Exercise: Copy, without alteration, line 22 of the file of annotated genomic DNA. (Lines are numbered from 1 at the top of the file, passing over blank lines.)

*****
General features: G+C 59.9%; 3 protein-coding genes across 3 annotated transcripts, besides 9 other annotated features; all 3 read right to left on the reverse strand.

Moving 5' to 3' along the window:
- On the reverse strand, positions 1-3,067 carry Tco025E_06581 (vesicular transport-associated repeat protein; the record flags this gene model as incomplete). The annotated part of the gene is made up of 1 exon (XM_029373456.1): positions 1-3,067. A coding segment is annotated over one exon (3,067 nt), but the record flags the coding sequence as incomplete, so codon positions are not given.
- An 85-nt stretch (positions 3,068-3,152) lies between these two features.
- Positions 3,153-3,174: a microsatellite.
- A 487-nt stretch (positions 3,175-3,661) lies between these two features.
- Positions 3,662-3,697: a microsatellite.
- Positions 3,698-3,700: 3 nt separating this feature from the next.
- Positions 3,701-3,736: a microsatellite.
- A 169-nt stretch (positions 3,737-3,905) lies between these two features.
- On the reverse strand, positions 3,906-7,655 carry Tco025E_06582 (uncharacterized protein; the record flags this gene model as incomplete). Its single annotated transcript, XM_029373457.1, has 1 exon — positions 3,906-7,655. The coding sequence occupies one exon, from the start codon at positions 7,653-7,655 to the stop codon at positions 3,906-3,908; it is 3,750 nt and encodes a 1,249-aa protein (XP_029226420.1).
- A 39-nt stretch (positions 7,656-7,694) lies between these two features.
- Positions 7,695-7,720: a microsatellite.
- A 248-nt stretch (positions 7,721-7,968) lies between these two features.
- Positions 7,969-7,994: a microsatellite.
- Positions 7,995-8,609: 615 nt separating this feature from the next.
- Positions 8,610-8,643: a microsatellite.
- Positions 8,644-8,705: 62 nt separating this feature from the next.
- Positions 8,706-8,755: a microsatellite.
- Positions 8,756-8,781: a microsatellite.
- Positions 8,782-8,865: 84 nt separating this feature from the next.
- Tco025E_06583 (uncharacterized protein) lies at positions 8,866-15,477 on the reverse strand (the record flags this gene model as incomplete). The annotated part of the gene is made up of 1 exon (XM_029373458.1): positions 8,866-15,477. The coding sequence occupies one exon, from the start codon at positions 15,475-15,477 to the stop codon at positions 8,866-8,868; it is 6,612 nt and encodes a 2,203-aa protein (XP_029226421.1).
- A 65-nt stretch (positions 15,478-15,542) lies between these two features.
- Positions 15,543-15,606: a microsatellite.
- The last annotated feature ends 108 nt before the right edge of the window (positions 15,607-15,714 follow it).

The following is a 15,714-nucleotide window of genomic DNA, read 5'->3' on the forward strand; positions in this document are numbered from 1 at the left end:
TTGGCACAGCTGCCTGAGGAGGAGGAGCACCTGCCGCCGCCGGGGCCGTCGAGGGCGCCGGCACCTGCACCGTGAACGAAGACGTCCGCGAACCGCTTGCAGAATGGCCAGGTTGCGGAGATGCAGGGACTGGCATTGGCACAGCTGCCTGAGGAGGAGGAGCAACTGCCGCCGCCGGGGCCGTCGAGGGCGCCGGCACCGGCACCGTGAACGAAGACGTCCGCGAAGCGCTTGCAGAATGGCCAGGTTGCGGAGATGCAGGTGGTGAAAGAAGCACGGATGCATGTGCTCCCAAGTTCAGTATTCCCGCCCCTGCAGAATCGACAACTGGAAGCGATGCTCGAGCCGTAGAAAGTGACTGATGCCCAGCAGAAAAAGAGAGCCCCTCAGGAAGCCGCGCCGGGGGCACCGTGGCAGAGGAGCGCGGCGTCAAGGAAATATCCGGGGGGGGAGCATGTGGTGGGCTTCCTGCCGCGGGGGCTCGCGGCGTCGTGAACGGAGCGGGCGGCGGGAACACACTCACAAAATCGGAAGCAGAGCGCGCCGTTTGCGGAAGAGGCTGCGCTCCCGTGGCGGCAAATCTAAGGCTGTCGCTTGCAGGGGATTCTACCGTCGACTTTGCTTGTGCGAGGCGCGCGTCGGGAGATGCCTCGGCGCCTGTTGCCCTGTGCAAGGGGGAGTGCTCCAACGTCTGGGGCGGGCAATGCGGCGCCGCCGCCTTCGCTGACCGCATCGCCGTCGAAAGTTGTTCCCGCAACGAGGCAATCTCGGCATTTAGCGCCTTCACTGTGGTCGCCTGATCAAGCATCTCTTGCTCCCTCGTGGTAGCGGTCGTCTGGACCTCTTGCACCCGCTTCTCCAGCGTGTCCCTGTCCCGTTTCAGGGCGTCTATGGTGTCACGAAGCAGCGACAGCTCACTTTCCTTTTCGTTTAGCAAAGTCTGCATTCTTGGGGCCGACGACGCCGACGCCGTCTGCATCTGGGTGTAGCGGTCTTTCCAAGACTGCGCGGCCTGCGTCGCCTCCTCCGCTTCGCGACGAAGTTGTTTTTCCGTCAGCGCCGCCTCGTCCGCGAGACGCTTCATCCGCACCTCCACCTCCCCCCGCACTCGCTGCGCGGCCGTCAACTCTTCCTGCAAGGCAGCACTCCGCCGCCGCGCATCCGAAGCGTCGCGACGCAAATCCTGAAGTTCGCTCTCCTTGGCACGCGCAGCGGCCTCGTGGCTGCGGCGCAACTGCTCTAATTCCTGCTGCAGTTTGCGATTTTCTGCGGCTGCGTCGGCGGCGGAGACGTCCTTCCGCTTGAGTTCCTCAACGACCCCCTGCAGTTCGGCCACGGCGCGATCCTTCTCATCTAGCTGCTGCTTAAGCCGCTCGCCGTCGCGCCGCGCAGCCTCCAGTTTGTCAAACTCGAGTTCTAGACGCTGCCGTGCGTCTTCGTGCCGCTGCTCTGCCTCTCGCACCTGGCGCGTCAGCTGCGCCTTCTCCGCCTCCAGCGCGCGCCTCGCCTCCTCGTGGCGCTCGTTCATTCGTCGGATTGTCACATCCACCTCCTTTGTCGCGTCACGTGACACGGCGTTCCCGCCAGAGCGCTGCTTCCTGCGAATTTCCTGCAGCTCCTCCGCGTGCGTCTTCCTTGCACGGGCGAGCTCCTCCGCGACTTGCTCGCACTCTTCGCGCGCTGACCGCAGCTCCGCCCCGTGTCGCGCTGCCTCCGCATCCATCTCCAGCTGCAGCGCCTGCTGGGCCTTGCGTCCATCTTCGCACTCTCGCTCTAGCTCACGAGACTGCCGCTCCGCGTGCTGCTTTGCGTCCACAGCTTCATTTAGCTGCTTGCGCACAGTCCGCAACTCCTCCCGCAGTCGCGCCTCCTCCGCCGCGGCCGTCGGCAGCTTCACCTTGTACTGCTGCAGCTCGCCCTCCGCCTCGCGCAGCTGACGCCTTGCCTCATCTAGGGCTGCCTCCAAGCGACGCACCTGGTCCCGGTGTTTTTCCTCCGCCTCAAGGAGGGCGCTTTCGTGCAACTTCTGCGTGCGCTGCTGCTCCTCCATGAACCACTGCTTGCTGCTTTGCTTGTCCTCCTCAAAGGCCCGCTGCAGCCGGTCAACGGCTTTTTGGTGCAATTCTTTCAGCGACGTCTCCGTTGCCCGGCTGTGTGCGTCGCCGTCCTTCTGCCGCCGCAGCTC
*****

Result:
- Tco025E_06583 (uncharacterized protein) lies at positions 8,866-15,477 on the reverse strand (the record flags this gene model as incomplete). The annotated part of the gene is made up of 1 exon (XM_029373458.1): positions 8,866-15,477. The coding sequence occupies one exon, from the start codon at positions 15,475-15,477 to the stop codon at positions 8,866-8,868; it is 6,612 nt and encodes a 2,203-aa protein (XP_029226421.1).